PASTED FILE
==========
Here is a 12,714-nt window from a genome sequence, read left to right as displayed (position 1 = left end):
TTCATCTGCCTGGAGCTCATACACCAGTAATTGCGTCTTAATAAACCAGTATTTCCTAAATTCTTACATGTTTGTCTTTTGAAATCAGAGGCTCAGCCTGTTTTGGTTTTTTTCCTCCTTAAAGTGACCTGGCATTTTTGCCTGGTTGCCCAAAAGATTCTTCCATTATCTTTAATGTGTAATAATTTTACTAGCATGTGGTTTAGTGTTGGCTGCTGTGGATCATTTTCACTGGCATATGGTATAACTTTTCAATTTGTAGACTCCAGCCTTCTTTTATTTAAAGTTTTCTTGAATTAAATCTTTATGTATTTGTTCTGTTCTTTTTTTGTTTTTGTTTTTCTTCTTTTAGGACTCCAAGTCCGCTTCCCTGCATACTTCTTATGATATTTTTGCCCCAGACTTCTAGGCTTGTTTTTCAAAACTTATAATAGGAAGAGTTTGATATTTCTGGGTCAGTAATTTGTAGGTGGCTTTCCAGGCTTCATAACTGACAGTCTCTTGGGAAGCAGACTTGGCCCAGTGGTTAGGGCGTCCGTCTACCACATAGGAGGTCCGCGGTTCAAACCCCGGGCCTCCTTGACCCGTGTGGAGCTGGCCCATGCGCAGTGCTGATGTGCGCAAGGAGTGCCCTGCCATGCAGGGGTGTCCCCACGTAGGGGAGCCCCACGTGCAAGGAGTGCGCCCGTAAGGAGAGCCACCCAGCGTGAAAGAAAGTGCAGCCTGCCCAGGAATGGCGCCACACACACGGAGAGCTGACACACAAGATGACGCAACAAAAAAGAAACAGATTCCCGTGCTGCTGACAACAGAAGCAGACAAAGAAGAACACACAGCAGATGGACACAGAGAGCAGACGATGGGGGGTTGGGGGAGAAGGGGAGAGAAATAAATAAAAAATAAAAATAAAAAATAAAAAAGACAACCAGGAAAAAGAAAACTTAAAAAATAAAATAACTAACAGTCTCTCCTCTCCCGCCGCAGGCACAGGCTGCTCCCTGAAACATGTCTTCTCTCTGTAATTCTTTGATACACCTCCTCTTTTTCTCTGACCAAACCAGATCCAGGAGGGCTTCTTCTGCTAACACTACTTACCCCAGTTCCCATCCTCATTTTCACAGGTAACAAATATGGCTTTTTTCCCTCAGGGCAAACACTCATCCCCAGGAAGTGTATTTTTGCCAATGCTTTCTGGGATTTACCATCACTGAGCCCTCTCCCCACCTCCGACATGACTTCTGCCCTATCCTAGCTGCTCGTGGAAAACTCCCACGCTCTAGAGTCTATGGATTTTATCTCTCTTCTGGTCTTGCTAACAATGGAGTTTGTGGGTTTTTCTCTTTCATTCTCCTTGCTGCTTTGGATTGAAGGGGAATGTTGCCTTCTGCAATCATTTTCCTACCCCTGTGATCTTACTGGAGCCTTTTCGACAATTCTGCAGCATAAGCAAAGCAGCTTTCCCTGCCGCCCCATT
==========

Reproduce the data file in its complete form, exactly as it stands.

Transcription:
Here is a 12,714-nt window from a genome sequence, read left to right as displayed (position 1 = left end):
TTCATCTGCCTGGAGCTCATACACCAGTAATTGCGTCTTAATAAACCAGTATTTCCTAAATTCTTACATGTTTGTCTTTTGAAATCAGAGGCTCAGCCTGTTTTGGTTTTTTTCCTCCTTAAAGTGACCTGGCATTTTTGCCTGGTTGCCCAAAAGATTCTTCCATTATCTTTAATGTGTAATAATTTTACTAGCATGTGGTTTAGTGTTGGCTGCTGTGGATCATTTTCACTGGCATATGGTATAACTTTTCAATTTGTAGACTCCAGCCTTCTTTTATTTAAAGTTTTCTTGAATTAAATCTTTATGTATTTGTTCTGTTCTTTTTTTGTTTTTGTTTTTCTTCTTTTAGGACTCCAAGTCCGCTTCCCTGCATACTTCTTATGATATTTTTGCCCCAGACTTCTAGGCTTGTTTTTCAAAACTTATAATAGGAAGAGTTTGATATTTCTGGGTCAGTAATTTGTAGGTGGCTTTCCAGGCTTCATAACTGACAGTCTCTTGGGAAGCAGACTTGGCCCAGTGGTTAGGGCGTCCGTCTACCACATAGGAGGTCCGCGGTTCAAACCCCGGGCCTCCTTGACCCGTGTGGAGCTGGCCCATGCGCAGTGCTGATGTGCGCAAGGAGTGCCCTGCCATGCAGGGGTGTCCCCACGTAGGGGAGCCCCACGTGCAAGGAGTGCGCCCGTAAGGAGAGCCACCCAGCGTGAAAGAAAGTGCAGCCTGCCCAGGAATGGCGCCACACACACGGAGAGCTGACACACAAGATGACGCAACAAAAAAGAAACAGATTCCCGTGCTGCTGACAACAGAAGCAGACAAAGAAGAACACACAGCAGATGGACACAGAGAGCAGACGATGGGGGGTTGGGGGAGAAGGGGAGAGAAATAAATAAAAAATAAAAATAAAAAATAAAAAAGACAACCAGGAAAAAGAAAACTTAAAAAATAAAATAACTAACAGTCTCTCCTCTCCCGCCGCAGGCACAGGCTGCTCCCTGAAACATGTCTTCTCTCTGTAATTCTTTGATACACCTCCTCTTTTTCTCTGACCAAACCAGATCCAGGAGGGCTTCTTCTGCTAACACTACTTACCCCAGTTCCCATCCTCATTTTCACAGGTAACAAATATGGCTTTTTTCCCTCAGGGCAAACACTCATCCCCAGGAAGTGTATTTTTGCCAATGCTTTCTGGGATTTACCATCACTGAGCCCTCTCCCCACCTCCGACATGACTTCTGCCCTATCCTAGCTGCTCGTGGAAAACTCCCACGCTCTAGAGTCTATGGATTTTATCTCTCTTCTGGTCTTGCTAACAATGGAGTTTGTGGGTTTTTCTCTTTCATTCTCCTTGCTGCTTTGGATTGAAGGGGAATGTTGCCTTCTGCAATCATTTTCCTACCCCTGTGATCTTACTGGAGCCTTTTCGACAATTCTGCAGCATAAGCAAAGCAGCTTTCCCTGCCGCCCCATT